• \$\begingroup\$ Absolutely! Despite drawbacks, breadboards are the absolute fastest way to get many things done, the easiest way to "try stuff" without worrying about rework, and just too valuable of a tool to permanently shelve. \$\endgroup\$ Oct 25, 2012 at 13:17

Personally I would toss the flakey breadboard in the thrash and never look back. These things will always be a pain. You would be far better off building your circuits on pad-per-hole prototype board with solder and wiring. Much more stable and you'll reduce your time chasing nonsense ghost problems down to next to nothing.

  • \$\begingroup\$ I agree, or even debugging it too. \$\endgroup\$ Oct 25, 2012 at 4:30
  • \$\begingroup\$ One pad per hole board is junk. You're better off with prototype PC board that has traces spanning islands of multiple holes, or long strips of holes. \$\endgroup\$
    – Kaz
    Oct 25, 2012 at 19:52
  • \$\begingroup\$ @Kaz - The type of prototyping board I use has plated through holes in a continuous grid across the whole board with 2.54mm spacing. The board is to hold the components and connections are efficiently made using wires. Strips of interconnected holes on protoboards (especially non plated holes) in my experience is junk. So I guess it comes down to user experience and what they found that works for them. \$\endgroup\$ Oct 29, 2012 at 8:12

Adafruit has great prototyping stuff at very reasonable prices.

They have a really nifty clear breadboard that has power rails that snap off so that you can snap together multiple board for larger projects. And since it's clear you can see the junctions inside. Not that you would be able to tell from that if a junction was failing. But it's still pretty nifty.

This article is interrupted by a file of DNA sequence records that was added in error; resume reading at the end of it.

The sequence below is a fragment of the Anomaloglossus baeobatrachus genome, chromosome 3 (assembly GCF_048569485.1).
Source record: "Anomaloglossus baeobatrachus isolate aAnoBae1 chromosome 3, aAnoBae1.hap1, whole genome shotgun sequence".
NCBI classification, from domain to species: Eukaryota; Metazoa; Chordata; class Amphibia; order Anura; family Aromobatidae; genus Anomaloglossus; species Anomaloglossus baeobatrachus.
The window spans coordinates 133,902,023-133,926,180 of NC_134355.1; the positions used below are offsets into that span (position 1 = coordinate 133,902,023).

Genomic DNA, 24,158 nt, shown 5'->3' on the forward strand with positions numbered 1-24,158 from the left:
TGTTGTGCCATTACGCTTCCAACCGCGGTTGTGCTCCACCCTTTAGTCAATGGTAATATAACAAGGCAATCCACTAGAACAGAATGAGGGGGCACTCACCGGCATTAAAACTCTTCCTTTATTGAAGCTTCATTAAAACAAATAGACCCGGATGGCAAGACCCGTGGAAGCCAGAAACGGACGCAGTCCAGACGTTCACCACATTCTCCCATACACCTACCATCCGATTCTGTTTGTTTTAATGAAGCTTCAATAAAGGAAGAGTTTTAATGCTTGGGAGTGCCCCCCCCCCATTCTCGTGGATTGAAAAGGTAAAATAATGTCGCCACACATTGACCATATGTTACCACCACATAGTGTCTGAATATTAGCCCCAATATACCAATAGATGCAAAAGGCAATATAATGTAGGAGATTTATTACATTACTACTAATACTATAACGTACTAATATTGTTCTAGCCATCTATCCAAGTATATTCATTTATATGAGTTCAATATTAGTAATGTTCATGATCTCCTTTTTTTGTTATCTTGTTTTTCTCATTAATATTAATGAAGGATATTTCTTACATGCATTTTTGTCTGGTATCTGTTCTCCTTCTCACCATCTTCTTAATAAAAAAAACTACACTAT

clear breadboard

As Russell mentioned, using good wire will help in avoiding damage to your breadboard. Adafruit sells wires with nice ends molded on for only a couple of bucks. So if an end gets nicked, bent or damaged, you can toss it without breaking the bank.


As others have mentioned, going to a pad-per-hole type board and using solder has many advantages. While somewhat impractical for course work where you'll be changing it up every week, they're great for personal projects. Or if you want to solidify a certain circuit you breadboarded for class to show the grandkids down the line. I still wish I had the ADC I build from discrete components in college on a breadboard.

In that vain, I highly recommend Adafruit's Perma-Proto boards. They are fantastic to work with. And since they have the same layout as a breadboard, transferring a circuit is very easy.


No affiliation, just a very satisfied customer.


I usually start on a breadboard, but as soon as something starts to behave funny, I switch to copper-clad board: EE pros - how do you prototype?

I hate those pad-per-hole boards as they usually are hard to rework.

Just keep in mind that if something does not work, it might be your circuit, but it might be a breadboard as well. Or if circuit kinda works - not necessarily everything is ok as you might be getting capacitive coupling thru the breadboard for the missing connection.